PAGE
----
As a growing company, you need to be able to not only access your data, but utilize it. Data warehouses will allow you to improve business intelligence and make more informed decisions.
If you’re looking for a data warehouse that will support your business, here’s how Redshift and Postgre compare.
The Five Key Differences between Redshift vs Postgres:
- The way that data is stored and structured. Postgres uses a row-ordered approach to building tables, whereas Redshift is a columnar database.
- Postgres is a free, open-source database, whereas Redshift is a paid service.
- Postgres is ideal for processing transactional data, whereas Redshift is intended for analytics.
- Since Redshift and Progres are row-store vs column-store databases, constraints and indexes are implemented differently.
- Redshift operates on a cluster vs Postgres, which runs on a single-node database.
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Table of Contents
- Overview of Redshift and Postgres
- A Closer Look at Redshift
- A Closer Look at Postgres
Redshift vs Postgres Comparison
- Architecture and performance
- Data types and features
- Which Option Is for You?
Overview of Redshift and Postgres
When organizations gain traction, the amount of data they store, monitor, and analyze grows exponentially. To centralize everything and make life simpler for the data analytics team, many set up a data warehouse.
PostgreSQL, also known as Postgres, is one such option. Since Postgres has been around since 1996, it’s one that many are familiar with. However, being the first cloud data warehouse, Amazon Redshift has gained a lot of traction since its release in 2012.
Related Reading: What Is a Data Warehouse and Why Are They Important?
Redshift was built on Postgres. However, they’re not the same thing.
Yes, Redshift is based on Postgres - more specifically, Postgres 8.0.2 - but there are a number of key differences. The original developers of Redshift made some key changes, which are relevant when aiming to decide which option is best for you.
These changes relate to:
- Data architecture
- Speed + query optimization
- Distributed processing
While comparing Postgres and Redshift, the syntax and functionality showcase a sense of familiarity. However, there are clear differences in relation to each option’s structure and performance.
If you’ve heard good things about both, here’s how they compare.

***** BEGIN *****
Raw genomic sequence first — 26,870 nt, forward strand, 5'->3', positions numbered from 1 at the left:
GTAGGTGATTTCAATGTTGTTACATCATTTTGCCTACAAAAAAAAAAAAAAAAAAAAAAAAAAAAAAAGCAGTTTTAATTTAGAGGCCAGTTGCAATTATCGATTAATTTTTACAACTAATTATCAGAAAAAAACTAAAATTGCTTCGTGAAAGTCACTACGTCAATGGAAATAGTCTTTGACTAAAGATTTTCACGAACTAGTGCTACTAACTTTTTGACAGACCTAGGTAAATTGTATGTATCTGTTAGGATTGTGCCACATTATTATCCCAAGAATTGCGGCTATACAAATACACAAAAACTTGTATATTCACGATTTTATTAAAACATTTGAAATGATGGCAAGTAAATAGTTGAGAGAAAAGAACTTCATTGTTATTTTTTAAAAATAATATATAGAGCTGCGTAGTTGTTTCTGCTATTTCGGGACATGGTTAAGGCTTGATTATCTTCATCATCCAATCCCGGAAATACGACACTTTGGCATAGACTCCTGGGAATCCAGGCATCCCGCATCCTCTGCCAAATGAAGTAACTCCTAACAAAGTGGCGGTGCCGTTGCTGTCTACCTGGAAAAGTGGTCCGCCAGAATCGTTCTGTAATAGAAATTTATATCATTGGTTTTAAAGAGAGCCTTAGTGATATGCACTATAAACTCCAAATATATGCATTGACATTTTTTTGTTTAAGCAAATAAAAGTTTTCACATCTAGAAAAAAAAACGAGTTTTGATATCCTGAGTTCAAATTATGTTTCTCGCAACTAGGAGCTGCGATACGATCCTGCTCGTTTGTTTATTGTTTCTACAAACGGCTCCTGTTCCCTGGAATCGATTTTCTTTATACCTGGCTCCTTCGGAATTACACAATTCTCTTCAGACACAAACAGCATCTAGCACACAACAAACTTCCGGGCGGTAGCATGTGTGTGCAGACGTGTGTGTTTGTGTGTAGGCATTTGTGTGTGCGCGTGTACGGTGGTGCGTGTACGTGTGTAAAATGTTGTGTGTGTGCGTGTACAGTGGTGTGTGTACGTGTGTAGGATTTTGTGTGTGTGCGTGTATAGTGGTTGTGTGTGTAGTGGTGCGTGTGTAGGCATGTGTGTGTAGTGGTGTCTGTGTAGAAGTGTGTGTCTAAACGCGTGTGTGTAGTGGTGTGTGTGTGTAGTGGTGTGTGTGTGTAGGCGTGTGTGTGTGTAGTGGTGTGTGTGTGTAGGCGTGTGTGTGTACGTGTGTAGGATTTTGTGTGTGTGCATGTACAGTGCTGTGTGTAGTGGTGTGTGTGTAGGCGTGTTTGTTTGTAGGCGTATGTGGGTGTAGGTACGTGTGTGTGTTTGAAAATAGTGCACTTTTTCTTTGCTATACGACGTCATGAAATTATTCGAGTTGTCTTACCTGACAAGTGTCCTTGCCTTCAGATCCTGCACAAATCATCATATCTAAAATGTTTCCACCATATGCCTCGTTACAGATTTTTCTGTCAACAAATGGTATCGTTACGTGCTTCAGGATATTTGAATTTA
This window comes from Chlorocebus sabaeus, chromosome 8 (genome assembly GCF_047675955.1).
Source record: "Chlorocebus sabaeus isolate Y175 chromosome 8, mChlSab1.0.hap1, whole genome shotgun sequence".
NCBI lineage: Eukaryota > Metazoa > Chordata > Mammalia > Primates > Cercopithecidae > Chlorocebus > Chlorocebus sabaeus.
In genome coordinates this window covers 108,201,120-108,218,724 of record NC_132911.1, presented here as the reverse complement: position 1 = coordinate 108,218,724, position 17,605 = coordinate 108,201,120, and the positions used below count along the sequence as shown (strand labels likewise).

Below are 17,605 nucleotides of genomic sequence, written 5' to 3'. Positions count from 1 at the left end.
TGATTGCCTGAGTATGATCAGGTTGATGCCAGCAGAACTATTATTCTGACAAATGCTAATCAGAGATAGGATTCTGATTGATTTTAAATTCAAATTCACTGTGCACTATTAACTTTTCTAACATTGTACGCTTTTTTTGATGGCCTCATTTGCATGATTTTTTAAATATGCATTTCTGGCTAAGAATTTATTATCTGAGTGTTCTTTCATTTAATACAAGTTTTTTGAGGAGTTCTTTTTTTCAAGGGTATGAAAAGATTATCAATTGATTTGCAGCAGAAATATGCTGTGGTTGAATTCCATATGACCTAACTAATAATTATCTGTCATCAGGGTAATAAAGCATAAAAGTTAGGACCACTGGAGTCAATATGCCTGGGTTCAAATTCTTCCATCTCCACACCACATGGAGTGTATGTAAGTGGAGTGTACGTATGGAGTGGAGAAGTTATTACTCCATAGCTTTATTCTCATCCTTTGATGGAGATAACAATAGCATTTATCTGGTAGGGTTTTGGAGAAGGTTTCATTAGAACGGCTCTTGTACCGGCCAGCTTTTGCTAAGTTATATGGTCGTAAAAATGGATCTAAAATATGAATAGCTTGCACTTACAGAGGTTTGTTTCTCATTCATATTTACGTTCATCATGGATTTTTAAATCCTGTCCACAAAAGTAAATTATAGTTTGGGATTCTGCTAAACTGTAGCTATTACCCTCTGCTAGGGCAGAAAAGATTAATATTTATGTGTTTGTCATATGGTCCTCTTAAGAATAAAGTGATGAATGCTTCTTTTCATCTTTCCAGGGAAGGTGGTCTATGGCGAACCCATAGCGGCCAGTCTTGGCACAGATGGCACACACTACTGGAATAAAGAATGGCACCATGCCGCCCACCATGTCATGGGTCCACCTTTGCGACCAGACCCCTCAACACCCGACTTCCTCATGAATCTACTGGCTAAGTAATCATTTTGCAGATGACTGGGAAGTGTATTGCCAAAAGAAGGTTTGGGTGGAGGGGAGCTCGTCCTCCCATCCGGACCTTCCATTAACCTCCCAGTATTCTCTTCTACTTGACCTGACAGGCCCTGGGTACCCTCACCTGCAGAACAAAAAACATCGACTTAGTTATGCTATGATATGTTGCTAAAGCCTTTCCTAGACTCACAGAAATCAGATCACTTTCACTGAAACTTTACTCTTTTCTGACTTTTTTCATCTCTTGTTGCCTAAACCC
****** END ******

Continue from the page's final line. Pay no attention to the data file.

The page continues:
A Closer Look at Redshift
Offered as an Amazon service, Redshift is a completely managed column-stored data warehouse in the cloud. This means that Redshift is set up so that each column is represented by its own file. This means that if you are interested in single-column or few-column queries, the entire table doesn’t need to be read before your query is completed. Redshift has the ability to go to specific columns and extract data from relevant rows.
When companies need to scale up based on increasing data demands, it is seen as a solution and alternative to traditional on-premise warehousing. That is because Redshift is designed for complex queries, capable of spanning over millions of rows.
Amazon invested in the company ParAccel and got the license to use code from ParAccel Analytic Database (PADB). Since PADB was based on Postgres, Redshift also showcases key similarities. However, there are also many clear differences.
Designed to handle large scale data, Amazon Redshift is best known for its speed. Delivering fast query speeds on large sets of data, Redshift is one of the top choices for applications that run a significant amount of on-demand queries. Redshift’s scalability is based on its cluster-based architecture, which is discussed below.
While Redshift’s query layer is similar to Postgres, it lacks many of the features offered by Postgres’s standard querying layer. With that being said, what Redshift lacks in features, it makes up for in terms of scalability and ability to process large amounts of data.
The main advantages of Redshift:
- Offers some of the fasts general and query speeds
- Known for its ease of use and accessibility
- Cost-effective when compared to its performance
Related Reading: Amazon Redshift - Comprehensive Guide
A Closer Look at Postgres
A free and open-source database, Postgres is a row-store database. This means that tables are made of entities known as rows, which must be parsed to extract column-based data. Postgres also offers all of the features you’d expect from a transactional database, including user-defined types, primary keys, foreign keys, etc.